Anyway, I got my first assignment from them a few weeks ago, and it finally got published today. Cool. Hopefully, I'll be doing this on a regular basis, which would ironically allow me to meet one of my 2008 goals, albeit a year late. Please check out Hybrid Magazine directly, but I've gotten the goahead to copy and paste any reviews I do for them here, after publication there. So with no further ado, I present my review of The Parties' album Can't Come Down:
At first glance, The Parties' album Can't Come Down might lend the impression the band comes from the path of garage rock revivalists that includes such bands as The Cynics, The Woggles, or even those Green Day members in disguise known as Foxboro Hot Tubs. Looks can certainly be deceiving, however, as a listen makes it clear quickly enough that The Parties have more in common with labelmates The Grip Weeds than they do any form of garage punk.
The album does begin promisingly enough, with an introductory guitar squall leading into starter track "Love For Sale", a track containing many of the hallmarks of sunshine pop, such as tight high harmonies, bouncy picked bass lines, guitar delay, and the like. There are other near semi-precious stones on the disc, namely, "Cold Life".
The above notwithstanding, Can't Come Down suffers from two significant flaws that cause the record to not stand up very well amongst its peers. First, the drums throughout the record sound really thin. Not quiet, just thin and pale. While that works in some places, must of the album could have used a heavier hand, either on the kit, or on the mixing board. Second, and more important, relates to the lyrics. In too many cases the lyrics are no more than a step or two removed from junior high English class, or even worse, the sort of schlock crap foisted on us by the likes of The Outfield. Phrases such as "Slide down the waterfall, I'm here to break your fall" are just too vacuous not to be a distraction.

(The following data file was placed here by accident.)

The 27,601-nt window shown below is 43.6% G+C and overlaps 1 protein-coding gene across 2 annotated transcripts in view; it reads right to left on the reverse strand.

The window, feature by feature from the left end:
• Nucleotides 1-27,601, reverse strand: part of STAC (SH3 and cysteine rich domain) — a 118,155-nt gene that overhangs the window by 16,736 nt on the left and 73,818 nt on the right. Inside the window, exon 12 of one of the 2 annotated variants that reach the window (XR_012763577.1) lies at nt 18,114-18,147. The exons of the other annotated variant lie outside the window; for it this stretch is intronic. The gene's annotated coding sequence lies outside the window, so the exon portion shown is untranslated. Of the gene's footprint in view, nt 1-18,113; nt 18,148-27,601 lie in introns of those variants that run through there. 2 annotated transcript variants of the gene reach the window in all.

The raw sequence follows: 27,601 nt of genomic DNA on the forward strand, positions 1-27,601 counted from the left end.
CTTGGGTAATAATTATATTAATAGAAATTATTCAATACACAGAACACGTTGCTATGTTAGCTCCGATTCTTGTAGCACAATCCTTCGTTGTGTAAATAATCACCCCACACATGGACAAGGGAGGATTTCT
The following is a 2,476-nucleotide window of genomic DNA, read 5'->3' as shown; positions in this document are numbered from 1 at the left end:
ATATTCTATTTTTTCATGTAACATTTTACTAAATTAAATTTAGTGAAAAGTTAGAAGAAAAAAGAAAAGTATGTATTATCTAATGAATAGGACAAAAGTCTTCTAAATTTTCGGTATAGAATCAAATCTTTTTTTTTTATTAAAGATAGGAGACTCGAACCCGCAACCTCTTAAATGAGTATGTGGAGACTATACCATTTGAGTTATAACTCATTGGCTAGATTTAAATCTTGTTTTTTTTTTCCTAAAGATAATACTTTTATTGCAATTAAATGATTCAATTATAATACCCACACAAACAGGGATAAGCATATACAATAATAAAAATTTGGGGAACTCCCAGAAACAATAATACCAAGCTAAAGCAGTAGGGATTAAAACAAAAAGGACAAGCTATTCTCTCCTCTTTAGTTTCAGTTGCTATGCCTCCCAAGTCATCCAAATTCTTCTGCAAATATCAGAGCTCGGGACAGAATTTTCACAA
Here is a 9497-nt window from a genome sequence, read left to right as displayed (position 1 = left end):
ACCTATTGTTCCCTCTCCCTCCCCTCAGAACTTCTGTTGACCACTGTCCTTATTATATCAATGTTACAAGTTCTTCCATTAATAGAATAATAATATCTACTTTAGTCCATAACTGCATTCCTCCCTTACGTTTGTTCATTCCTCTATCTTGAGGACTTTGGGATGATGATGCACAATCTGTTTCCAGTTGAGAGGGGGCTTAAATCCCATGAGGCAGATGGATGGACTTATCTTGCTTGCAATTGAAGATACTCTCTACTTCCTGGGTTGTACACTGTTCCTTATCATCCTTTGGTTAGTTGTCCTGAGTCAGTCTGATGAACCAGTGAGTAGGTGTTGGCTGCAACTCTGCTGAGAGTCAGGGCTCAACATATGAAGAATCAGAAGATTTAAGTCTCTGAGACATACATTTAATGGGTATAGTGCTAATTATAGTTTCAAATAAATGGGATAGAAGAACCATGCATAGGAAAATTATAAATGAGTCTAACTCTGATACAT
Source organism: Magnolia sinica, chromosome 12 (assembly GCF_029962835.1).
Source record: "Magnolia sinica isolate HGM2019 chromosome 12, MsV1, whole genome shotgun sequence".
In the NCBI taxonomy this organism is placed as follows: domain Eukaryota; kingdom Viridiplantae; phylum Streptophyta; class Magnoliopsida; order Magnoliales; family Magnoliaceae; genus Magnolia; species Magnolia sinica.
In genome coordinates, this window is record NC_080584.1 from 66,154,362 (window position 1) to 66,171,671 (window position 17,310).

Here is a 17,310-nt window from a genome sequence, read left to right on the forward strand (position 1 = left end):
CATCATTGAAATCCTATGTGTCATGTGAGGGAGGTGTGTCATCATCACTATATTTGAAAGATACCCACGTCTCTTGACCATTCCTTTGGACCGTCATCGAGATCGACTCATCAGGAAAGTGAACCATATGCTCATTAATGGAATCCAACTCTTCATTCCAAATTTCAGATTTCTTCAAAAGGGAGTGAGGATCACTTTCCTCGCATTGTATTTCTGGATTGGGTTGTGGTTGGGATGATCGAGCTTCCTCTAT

"I'm going crazy
and I can't sleep
I'm going crazy
'cause I'm in too deep."
The above couplet pretty much speaks for itself, not to mention much of Can't Come Down.
Most of the best moments on this disc take place when the band employs 12-string guitar to good effect, and when the vocalists are harmonizing with one another. It is obvious The Parties do know how to construct a pleasant sound. The harmonies are uniformly spot-on and reminiscent of the best of varying forms of laid back pop rock. The playing is solid, and the tone is quite pleasing. If I didn't pay too much attention to the actual lyrics, I rather enjoyed the record.
As I wrote previously, looks can be deceiving. In reality, The Parties are a sometimes pleasant, yet rarely interesting, California lite psychedelic pop band who are adept at crafting a reasonably good sound, but less so at writing a memorable record. However, elements of this album are good enough musically to indicate potential at something more compelling down the road.
Hope you enjoyed.